Sunday, May 25, 2008

Timbuktu is really not far away

Djingarey Berreredux
Originally uploaded by bdinphoenix
We have all long heard the saying that something we desired is “as far away as Timbuktu”. In many western cultures the ancient city of Timbuktu is used as a metaphor to signify the distance one was trying to overcome to attain some goal or objective. Many people do not even believe Timbuktu is a real city but rather, like Shangri-La, some mythical place, as far removed from our existence as the moon or Mars.

However, as I recently discovered, Timbuktu is not that far away. By air it is only 45 minutes from Mopti, the same time necessary to fly from Chicago, Illinois to Dayton, Ohio. By motor vehicle Timbuktu is a scant four hours from Mopti, less than the time it would take one to drive from Phoenix, Arizona to San Diego, California.

Located on the edge of the Sahara desert in Mali, West Africa, Timbuktu has been a cultural, educational, religious, and trade center for approximately two thousand years. A Tuareg herdswoman named Buktu discovered an oasis in the Sahara almost two thousand years ago that she used as a camp during the dry season for her herds and flocks. Soon she set up a permanent camp and dug a well, hence the name Timbuktu, or, Buktu’s well.
Timbuktu soon became a stop on the trans-Sahara trade route for travelers, nomads, and caravans. Merchants setting up markets and building fixed dwellings instead of the usual tents really established Timbuktu as a meeting and trade location.

The kingdom of Ghana, the first great empire of the region, organized and controlled the trade of gold, salt, slaves, and other commodities in the area. Large caravans of camels laden with salt came to Timbuktu, where merchants shipped the goods along the Niger river to other African towns in exchange for other goods., most notably gold. It was this gold that Arab merchants told European traders about that later led to the trans-Atlantic slave trade.
Eventually Timbuktu came under the control of the Mali empire, the second great empire in West Africa and the first great Muslim kingdom in the region. These same trade routes, over which gold, salt, slaves and koala nuts were transported, also brought scholars and settlers who introduced Islam to the region.

The Malian king Mansa Mousa built magnificent mosques throughout his empire to spread the influence of Islam. Mousa transformed Timbuktu not only into one of the major cultural centers of Africa but the Islamic world. Timbuktu grew in wealth and power and became a meeting place for poets, scholars, and artists from Africa and the Middle East. In 1324 Mousa took a pilgrimage to Mecca and brought Timbuktu to the attention of the rest of the world.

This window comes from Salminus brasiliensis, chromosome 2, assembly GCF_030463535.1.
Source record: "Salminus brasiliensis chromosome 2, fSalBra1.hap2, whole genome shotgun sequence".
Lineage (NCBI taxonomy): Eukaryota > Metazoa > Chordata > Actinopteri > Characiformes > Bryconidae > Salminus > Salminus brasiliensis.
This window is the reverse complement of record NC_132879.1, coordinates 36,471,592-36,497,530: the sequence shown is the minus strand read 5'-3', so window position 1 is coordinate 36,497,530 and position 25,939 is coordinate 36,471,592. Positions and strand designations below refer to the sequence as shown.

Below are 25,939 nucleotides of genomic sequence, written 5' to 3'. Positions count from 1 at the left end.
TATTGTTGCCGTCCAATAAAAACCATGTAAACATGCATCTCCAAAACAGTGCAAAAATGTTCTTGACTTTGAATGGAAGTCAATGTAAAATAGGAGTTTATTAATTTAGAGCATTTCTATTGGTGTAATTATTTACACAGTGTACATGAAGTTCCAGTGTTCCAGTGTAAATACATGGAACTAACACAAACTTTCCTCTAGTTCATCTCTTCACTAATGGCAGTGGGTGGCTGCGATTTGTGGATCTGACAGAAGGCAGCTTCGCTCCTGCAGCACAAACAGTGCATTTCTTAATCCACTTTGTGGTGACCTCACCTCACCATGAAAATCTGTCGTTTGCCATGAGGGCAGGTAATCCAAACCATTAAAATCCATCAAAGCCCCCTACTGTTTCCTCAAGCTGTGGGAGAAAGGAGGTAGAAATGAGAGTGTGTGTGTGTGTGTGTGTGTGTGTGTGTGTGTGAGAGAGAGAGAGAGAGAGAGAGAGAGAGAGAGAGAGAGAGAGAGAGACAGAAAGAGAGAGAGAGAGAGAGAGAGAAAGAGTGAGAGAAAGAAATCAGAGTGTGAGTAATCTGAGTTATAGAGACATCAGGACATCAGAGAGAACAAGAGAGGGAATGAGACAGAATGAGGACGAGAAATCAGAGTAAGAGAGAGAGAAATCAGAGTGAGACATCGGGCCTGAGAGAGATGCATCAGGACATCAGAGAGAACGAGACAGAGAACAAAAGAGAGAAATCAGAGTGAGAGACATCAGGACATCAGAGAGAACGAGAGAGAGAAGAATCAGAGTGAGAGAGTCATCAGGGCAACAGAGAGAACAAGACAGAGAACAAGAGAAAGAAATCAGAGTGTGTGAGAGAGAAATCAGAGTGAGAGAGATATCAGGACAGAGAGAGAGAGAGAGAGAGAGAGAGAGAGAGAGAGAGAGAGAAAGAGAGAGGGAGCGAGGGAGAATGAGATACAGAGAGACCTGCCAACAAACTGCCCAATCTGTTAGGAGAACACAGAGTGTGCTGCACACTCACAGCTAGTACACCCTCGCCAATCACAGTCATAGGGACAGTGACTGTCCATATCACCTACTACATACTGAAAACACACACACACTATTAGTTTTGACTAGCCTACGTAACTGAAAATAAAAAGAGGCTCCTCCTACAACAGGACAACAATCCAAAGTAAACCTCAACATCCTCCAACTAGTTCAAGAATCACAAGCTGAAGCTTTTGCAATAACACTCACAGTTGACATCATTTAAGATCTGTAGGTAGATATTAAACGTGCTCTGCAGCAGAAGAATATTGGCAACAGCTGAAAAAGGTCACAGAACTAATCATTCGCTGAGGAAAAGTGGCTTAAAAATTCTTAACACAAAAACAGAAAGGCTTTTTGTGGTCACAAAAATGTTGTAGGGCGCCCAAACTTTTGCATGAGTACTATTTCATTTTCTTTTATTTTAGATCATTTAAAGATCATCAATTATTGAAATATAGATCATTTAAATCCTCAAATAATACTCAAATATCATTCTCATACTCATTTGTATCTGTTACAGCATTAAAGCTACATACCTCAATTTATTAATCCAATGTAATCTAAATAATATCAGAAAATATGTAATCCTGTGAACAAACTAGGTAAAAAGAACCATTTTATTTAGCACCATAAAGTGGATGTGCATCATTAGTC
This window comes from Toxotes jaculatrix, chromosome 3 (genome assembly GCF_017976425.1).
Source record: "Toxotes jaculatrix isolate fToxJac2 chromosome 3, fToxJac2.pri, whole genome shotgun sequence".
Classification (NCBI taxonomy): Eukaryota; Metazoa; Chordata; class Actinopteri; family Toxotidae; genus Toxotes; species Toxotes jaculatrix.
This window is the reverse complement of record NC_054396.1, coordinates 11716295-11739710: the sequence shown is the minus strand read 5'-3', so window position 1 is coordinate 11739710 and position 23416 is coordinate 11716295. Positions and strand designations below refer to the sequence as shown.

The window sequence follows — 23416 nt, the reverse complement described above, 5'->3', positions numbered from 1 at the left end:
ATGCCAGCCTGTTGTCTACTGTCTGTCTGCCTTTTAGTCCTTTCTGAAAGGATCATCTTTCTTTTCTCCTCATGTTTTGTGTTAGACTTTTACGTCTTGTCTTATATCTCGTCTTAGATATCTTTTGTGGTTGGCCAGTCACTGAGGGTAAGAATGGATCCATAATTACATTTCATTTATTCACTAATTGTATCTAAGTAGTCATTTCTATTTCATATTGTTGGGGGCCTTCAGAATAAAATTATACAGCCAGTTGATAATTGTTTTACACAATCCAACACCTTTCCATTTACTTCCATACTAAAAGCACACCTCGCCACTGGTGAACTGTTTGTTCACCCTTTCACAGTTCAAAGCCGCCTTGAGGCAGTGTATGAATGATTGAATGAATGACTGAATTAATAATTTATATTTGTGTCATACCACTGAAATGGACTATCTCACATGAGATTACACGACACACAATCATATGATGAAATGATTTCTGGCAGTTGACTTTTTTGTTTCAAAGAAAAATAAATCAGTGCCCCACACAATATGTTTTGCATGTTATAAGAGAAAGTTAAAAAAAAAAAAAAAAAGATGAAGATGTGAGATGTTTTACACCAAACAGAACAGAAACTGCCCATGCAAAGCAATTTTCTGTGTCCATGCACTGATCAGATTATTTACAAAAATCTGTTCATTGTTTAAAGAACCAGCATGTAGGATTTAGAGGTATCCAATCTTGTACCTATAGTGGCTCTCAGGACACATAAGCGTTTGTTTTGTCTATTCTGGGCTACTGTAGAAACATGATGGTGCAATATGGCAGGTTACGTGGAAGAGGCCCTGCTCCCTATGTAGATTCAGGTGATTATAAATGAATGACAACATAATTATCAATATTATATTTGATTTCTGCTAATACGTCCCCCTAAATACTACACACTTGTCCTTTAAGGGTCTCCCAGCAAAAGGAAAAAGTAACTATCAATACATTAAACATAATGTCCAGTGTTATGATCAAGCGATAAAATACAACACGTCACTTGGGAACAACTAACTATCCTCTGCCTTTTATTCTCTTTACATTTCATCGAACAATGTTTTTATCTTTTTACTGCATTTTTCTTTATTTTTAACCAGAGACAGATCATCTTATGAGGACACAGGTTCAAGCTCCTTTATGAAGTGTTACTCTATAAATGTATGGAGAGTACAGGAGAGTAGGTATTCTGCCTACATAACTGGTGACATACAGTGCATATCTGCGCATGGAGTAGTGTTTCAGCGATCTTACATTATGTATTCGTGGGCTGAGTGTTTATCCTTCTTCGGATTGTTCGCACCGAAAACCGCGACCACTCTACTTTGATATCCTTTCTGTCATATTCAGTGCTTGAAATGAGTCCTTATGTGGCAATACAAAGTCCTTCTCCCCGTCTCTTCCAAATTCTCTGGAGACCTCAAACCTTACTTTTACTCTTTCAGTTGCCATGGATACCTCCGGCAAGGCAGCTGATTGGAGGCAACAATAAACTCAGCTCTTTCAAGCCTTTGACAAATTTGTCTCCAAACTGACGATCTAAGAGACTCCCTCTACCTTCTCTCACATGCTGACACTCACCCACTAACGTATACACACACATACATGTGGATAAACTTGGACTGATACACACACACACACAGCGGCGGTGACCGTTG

The Djingarey Berre Mosque was built under Mousa’s leadership. Its mud and brick construction started a 600 year tradition that remains today. Djingarey Berre dominates Timbuktu to this day and has space for 2000 worshippers. Mali lost control over Timbuktu and its environs in the 15th century but Timbuktu was still the major Islamic center of sub-Saharan Africa.

In 1468 Timbuktu came under the control of the Songhay Empire. The city went through a golden age with doctors, scholars, judges, and clerics contributing to a culture where books became one of the leading commodities in the city. Theology, rhetoric, Islamic law and literature were taught at the Sankore University, which was housed in the Sankore mosque.

In 1590, Morocco, desiring the gold flowing from the Songhay, conquered Songhay and destroyed the empire. This development, along with the growing Atlantic Ocean trade routes, led to a serious decline of Timbuktu. Moroccans ruled Timbuktu until approximately 1780. Various bands, including Tuaregs and the Bambara kingdom in Segou, took over Timbuktu until the 19th century, when the French took control of the city.

Due to Timbuktu’s reputation as an unreachable city, vast and inhospitable but covered with gold, the French offered a substantial amount of money to any European explorer to reach the city. A young Frenchman named Rene Caillie took up the challenge and, disguised as an Arab, reached Timbuktu in 1828. What Caillie found was a barren, desolate town with no trace of the wealth the French had long heard about. The gold trade had moved to the West African coast and was largely replaced by a more lucrative trade in slaves.

Modern day Timbuktu gives an appearance of being as desolate as the town Caillie reached in 1828. It is fighting encroachment from the Sahara Desert and its water and vegetation has been stripped away by desertification. However, its mosques and libraries, both public and private, still exist. Its citizens depend largely on tourism and it has three hotels for travelers to rest in. Timbuktu’s teenagers look like teenagers from any other western town in dress and clothing styles. The four wheel drive Toyotas and Nissans that travel its sandy streets have to make space for the occasional burro and cart traveling those same roadways. Its people are friendly and its hotels comfortable, if not spartan. An internet café exists in Timbuktu and if you have the right cell phone provider you can telephone anywhere in the world.

Click on the photograph to see more photographs from Timbuktu

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